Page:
Knife Handle Tutorial
First published 15/02/07
It’s about time i put together a little knife and sheath making tutorial.
This is not the only way to do this but it works for me and hopefully it will encourage those who have not yet tried to have a go at putting together their own knife.
This is aimed at someone with no previous experience and requires very few tools.
I have used some power tools simply because this was a quick one day project but everything can be done by hand.
A full tang knife is a fairly simple first knife project.
Choice of blade depends on to what you intend to use the knife for but for a first attempt it’s probably a good idea to start with something cheap and simple.
I choose a Russell Green River Works blade.
It’s a classic outdoors knife with loads of history.
A favourite of mountain men, trappers and fur traders in the 1800’s who needed a simple, cheap and reliable knife.
The blades are quite cheap and as they are working knives the fit and finish doesn’t have to be perfect.
Along with the blade you will need scale material and pins.
Starting with the scale material, i had a piece of walnut from a gun stock.
I cut the wood to size with a band saw but it can be done by hand with a regular cross cut saw.
Next you need to flatten one side of the scales, this is easily achieved by using a sheet of sand paper laid on a flat surface.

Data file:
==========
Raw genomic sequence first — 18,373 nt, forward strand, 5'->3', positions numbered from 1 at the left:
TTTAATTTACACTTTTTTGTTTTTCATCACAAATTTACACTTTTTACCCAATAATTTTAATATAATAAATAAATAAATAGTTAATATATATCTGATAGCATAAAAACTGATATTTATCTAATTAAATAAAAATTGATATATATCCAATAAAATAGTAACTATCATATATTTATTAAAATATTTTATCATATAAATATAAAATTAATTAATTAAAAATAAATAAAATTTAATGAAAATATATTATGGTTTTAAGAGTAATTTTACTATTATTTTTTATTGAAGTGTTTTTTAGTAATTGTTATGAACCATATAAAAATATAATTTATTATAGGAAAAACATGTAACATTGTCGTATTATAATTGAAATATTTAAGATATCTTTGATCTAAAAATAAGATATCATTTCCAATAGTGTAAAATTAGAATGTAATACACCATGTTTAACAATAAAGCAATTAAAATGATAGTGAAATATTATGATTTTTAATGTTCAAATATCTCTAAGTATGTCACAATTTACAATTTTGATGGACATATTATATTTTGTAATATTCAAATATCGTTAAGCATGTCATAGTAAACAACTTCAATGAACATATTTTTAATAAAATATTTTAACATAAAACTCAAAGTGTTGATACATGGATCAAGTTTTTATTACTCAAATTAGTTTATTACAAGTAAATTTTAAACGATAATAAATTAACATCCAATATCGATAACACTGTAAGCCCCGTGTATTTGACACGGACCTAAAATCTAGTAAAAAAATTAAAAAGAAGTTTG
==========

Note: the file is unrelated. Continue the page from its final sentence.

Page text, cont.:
This lets you see the grain pattern and ensures a good fit onto the tang.
Take your time to select a nice grain pattern and get a good flat surface.I like to add a piece of vulcanised fibre material between my scales and the tang, it looks good and ensures the back of the scales is protected from moisture ingress.
Mix up some 2 part adhesive, apply and position the spacer material, then clamp the two together.
While the scales are setting we turn our attention to the blade.
First protect the blade and more importantly your fingers by applying some tape. I start by cleaning up the edges of tang.[/TD]
I want to use mosaic pins so the holes have to be opened up.
The blade is hardened so a normal HSS drill bit is no use but it’s easy work using a standard masonry drill bit.
Care must be taken not to let the tang get too hot so i cool it in ice water between holes.
You can expect a few sparks when drilling the tang but don’t worry, just be sure and keep the blade cool.
The scales and liners are now set and so i cut them down to size.
I use a disc sander but again it’s quite possible to do it by hand …. just a little slower.
I bevelled the front of the scale.
At this stage you need to finish shaping and sanding the front of the scale as it’s difficult to work at this part when the scales are attached to the tang.
Using the tang as a template, drill the holes in the scales.
If your being fussy you can now line up the mosaic pins, attention to detail like this will help the overall aesthetic of the knife later.
Then more 2 part adhesive and clamping.
When it’s all set it’s just a matter of using a file or rasp and then sandpaper to shape the handle.
The finish is down to how much effort you want to put into it but a really smooth finish is not necessarily best as it will be harder to grip especially when wet.
The Sheath Making Tutorial explains making the sheath for this knife, and any other knife for that matter…
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